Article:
In addition to the webinar platform, multiple NCCMT team members are involved in the implementation of the Spotlight webinar series. Prior to the webinar, a communications coordinator is responsible for promotional activities described above, including editing of the one-pager and developing Tweets (~2 h/webinar). A research assistant then provides all assistance related to the technological aspects of the webinar platform described above. This includes creating the webinar registration page and “day-of” webinar-related activities. Day-of related tasks include initiating the webinar platform, uploading of PowerPoint slides, programming and releasing polling questions, bridging the audio, posting relevant information in the chat (e.g., links to content mentioned in the presentation), responding to technical questions, and downloading all in-event data (~2.5 h/webinar). Overseeing and coordinating all activities related to the webinar is performed by a senior level team member (~3.5 h/webinar of staff time). Related to the preparation for the webinar, this team member establishes contact with method/tool developers presenting by e-mail and phone and works with the presenter to develop the one-pager and PowerPoint slides. This senior level team member also facilitates the webinar on the day-of, which involves welcoming attendees, introducing the presenter, introducing polling questions, and moderating the Q&A session at the end of the webinar. Following the webinar, they are then responsible for collating data collected.

Further Dissemination Activities

Since developing these webinars, we have engaged various strategies to disseminate the information presented to public health professionals unable to attend the webinars, wanting to revisit a webinar they attended, or looking for more information about a particular method/tool. Initially, to disseminate this information and to accommodate the francophone members of our target audience, we posted translated PowerPoint slides and transcribed audio recordings in French. Then, to increase the accessibility and uptake of the information, we instead, developed webinar companions, which were brief, plain language summaries that distilled the key points of each webinar into a few pages. In evaluating the use of webinar companions, we found that the number of times the webinar companions were viewed was quite low. Therefore, since June 2015, we are translating and posting complete PowerPoint presentations in both English and French to our Slideshare account, as well as posting the full webinar presentation (including the audio recording) in English only to our YouTube account.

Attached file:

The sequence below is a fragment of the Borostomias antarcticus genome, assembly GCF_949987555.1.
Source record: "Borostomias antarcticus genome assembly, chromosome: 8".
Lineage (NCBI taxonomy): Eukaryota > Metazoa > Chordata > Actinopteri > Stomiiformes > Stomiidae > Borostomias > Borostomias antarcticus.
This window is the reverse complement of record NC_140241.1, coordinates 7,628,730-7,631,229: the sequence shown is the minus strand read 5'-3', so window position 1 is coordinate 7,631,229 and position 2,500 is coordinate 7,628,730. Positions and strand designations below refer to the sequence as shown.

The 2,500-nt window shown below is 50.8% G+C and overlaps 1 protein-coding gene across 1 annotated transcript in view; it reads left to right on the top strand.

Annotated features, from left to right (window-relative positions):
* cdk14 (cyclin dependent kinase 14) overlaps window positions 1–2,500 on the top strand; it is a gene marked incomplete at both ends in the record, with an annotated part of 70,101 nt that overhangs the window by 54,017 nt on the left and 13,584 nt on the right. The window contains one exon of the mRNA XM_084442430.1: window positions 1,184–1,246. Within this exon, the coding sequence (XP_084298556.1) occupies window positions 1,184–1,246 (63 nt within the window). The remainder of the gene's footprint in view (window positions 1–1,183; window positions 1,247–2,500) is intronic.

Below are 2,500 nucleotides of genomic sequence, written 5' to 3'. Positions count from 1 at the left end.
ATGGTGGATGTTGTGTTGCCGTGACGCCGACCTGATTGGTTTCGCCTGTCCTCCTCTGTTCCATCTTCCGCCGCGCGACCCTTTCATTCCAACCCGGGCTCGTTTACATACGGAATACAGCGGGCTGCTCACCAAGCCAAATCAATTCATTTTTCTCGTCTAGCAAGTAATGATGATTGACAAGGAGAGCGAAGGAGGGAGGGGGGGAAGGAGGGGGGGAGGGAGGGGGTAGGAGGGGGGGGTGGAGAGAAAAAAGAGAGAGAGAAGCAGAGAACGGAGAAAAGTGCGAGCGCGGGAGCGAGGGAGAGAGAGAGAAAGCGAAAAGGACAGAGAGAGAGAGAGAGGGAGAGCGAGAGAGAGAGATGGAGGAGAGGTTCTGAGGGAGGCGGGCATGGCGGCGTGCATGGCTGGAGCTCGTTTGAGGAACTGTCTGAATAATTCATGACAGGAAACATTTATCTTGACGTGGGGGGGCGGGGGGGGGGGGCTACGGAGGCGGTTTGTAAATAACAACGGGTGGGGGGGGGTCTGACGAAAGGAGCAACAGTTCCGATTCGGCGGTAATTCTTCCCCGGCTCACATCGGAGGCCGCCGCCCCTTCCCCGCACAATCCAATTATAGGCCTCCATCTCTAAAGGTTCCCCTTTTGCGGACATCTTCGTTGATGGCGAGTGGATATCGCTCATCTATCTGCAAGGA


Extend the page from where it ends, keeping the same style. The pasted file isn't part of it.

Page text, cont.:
Webinar Evaluation

Evaluating the Spotlight webinar series involves an analysis of various types of data collected from webinar attendees during and following the webinars to identify who the webinar attendees are, as well as awareness of and intention to use the method/tool featured in the webinar.

During the webinar, we use polling questions to gather information about the geographic location attendees are joining from and the current sector in which they work. Additional polling questions are then used at the discretion of the presenter(s) to ask webinar specific questions of the attendees. For example, one of the most common questions presenters choose to ask is about attendees’ familiarity with the method/tool. At the conclusion of each webinar, attendees are asked about their intended next steps following the webinar (i.e., access the method/tool, consider using the method/tool, tell a colleague about the method/tool). Although our current webinar platform allows us to quantitatively record responses to polling questions, this option was unavailable in the webinar platform that we previously used. As such, the demographic information related to the sector and Canadian provinces/territory in which webinar attendees work is qualitatively summarized.